The rich and alluring history of the Broken O Ranch dates back to the 1800s, a time when cattlemen of the Lonesome Dove era ventured west to tame vast sprawling landscapes. One of those intrepid hopefuls was Daniel Flowerree, a Missourian who made his fortune in Montana’s gold fields. After settling in the Sun River Valley, his Flowerree and Lowry Cattle Company boomed, running as many as 40,000 head. Then a series of brutal winters took a bitter toll.
Shortly after the turn of the twentieth century, Flowerree’s ranch was acquired by the Teton Land Company. In the decades that followed, the operation eventually grew into one of the largest cattle operations in the West. In 1945, John Hamilton of Hamilton Beach appliances purchased it.
Bill and Desiree Moore bought the Hamilton Ranch in 1988. One of Moore’s next acquisitions was a neighboring tract, the Freeman Ranch. He would forge a deep, long-lasting bond with the family. Dan Freeman became a close friend and Bill’s right-hand man.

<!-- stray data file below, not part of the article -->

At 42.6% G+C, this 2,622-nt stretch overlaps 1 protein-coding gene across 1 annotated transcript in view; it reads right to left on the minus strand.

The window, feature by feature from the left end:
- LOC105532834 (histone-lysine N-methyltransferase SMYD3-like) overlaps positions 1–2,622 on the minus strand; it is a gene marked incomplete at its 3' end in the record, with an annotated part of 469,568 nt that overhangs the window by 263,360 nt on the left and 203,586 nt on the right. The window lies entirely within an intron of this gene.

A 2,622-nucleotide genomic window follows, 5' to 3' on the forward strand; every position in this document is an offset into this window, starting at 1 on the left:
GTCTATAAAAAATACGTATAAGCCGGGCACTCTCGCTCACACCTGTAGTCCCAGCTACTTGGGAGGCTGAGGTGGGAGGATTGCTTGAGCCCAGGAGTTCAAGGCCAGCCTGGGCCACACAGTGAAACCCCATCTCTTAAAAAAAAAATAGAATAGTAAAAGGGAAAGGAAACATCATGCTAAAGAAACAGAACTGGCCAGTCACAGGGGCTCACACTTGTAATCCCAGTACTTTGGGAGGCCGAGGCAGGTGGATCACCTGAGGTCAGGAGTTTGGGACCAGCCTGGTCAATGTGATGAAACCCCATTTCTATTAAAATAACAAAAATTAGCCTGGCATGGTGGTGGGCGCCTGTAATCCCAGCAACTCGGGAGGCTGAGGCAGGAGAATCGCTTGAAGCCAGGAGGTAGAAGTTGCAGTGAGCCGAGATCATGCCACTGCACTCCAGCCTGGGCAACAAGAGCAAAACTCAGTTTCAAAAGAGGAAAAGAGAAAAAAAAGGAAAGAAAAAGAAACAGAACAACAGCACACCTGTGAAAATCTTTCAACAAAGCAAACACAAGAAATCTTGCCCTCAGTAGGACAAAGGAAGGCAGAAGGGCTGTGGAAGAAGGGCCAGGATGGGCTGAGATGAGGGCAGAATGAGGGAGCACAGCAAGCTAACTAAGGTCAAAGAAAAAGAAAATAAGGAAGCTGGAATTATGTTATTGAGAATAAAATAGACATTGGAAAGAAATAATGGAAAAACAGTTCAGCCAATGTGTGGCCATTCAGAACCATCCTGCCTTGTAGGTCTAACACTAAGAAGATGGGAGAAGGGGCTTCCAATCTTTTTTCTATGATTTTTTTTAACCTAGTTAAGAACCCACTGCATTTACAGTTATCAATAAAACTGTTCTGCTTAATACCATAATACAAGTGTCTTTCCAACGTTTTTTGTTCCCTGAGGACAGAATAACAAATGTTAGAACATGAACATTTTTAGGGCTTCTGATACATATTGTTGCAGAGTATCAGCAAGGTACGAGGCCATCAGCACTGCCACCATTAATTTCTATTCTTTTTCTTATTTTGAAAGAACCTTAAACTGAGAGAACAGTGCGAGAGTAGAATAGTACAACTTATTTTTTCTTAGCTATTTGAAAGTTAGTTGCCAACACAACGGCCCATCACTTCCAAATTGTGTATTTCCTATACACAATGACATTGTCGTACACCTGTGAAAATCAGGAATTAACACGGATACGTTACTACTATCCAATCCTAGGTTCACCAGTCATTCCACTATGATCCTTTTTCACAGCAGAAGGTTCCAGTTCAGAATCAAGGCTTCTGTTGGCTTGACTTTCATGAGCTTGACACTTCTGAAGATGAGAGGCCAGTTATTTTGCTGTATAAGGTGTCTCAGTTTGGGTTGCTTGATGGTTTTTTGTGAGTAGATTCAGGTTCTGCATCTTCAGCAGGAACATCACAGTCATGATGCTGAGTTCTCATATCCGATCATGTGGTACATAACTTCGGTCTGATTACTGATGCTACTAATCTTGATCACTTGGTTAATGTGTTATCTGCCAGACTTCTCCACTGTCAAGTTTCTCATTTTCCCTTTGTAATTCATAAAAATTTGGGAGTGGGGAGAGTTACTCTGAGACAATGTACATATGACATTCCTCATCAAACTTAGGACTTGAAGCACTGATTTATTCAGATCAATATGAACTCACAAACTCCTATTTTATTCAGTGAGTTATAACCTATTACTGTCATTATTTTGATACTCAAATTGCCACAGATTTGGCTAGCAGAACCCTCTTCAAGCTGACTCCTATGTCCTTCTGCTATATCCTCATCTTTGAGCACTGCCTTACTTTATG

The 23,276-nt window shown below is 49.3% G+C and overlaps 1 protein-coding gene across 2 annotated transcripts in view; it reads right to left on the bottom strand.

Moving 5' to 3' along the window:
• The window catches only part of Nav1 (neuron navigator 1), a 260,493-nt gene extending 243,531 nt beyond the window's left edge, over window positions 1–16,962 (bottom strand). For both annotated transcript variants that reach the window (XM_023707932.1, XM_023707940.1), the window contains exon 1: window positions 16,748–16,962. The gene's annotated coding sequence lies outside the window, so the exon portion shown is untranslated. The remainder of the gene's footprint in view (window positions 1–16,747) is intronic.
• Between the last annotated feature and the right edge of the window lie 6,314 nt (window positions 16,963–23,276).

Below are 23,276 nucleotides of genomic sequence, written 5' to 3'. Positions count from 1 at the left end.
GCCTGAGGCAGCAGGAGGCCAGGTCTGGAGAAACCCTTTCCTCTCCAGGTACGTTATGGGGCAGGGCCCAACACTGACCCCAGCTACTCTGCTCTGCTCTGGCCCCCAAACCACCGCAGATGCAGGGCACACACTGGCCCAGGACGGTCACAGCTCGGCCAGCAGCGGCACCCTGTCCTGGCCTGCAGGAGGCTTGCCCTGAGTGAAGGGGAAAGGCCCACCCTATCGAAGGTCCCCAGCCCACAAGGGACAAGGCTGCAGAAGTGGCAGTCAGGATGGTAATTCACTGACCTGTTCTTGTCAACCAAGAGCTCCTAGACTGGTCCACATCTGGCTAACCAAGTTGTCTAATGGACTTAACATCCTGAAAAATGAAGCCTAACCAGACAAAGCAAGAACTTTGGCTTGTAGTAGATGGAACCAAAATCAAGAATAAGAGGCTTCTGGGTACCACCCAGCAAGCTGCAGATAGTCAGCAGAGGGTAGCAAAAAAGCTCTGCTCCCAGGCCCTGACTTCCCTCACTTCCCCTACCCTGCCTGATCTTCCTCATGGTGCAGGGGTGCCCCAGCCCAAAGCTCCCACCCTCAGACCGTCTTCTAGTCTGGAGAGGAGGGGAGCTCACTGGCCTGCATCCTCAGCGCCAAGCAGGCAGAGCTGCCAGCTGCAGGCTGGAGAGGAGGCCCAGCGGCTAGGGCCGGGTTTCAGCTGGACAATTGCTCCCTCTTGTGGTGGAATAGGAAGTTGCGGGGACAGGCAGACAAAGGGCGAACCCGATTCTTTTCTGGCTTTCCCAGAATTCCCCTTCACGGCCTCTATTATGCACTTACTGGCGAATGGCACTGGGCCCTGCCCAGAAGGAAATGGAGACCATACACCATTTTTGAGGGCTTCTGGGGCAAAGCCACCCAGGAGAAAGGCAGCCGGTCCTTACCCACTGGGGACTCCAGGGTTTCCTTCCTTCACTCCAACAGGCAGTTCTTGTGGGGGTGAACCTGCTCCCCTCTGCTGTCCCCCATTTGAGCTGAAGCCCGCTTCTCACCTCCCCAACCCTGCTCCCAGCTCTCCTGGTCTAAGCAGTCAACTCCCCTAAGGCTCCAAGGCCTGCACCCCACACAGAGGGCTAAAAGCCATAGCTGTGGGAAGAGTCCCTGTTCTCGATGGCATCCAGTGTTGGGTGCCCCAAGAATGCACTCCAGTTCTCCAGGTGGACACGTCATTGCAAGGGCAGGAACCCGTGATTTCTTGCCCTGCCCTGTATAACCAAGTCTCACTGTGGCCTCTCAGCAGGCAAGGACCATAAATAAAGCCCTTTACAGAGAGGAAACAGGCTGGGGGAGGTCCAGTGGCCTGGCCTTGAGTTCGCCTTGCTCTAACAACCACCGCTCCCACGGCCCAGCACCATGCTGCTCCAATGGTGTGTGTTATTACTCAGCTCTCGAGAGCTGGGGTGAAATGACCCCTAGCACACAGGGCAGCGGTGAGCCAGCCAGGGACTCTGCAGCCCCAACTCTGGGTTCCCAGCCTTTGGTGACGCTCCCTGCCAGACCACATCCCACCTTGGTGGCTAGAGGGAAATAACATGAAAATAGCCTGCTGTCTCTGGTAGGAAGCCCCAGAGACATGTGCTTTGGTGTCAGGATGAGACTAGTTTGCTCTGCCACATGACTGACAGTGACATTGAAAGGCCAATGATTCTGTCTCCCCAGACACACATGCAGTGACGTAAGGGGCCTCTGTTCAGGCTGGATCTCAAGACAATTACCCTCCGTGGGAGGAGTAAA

Over the ensuing two-decade span, Bill Moore and Dan Freeman worked in concert, assembling more than 20 blocks of land and building the enormously successful ranching and agricultural enterprise that is in place today.
“As his ranch manager for more than 20 years, Dan brought Bill’s dreams and his passions to fruition. It was a rare combination,” says Mike Swan, the seller’s broker. Swan, who was affiliated with the leading firm of Bates Sanders Swan Land Company throughout the marketing and sale of the Broken O, announced the formation of Swan Land Company in February 2013.
The Broken O is its own hedge fund,” Swan says. “Production is at such a massive scale that any one of the individual entities could make a tremendous agricultural operation independently.”
In addition, the Broken O features a matchless recreational component. Twenty miles of Sun River create an immense resource not only for fish but also for waterfowl, upland birds, mule deer, and elk. Thanks to the Sun River and other historic rights that date back more than a century, the Broken O is the largest private water rights owner in the State of Montana.
The ranch also enjoys close proximity to “the Bob.” At more than 1.5 million acres, the renowned Bob Marshall Wilderness is one of the largest wilderness areas in the Lower 48.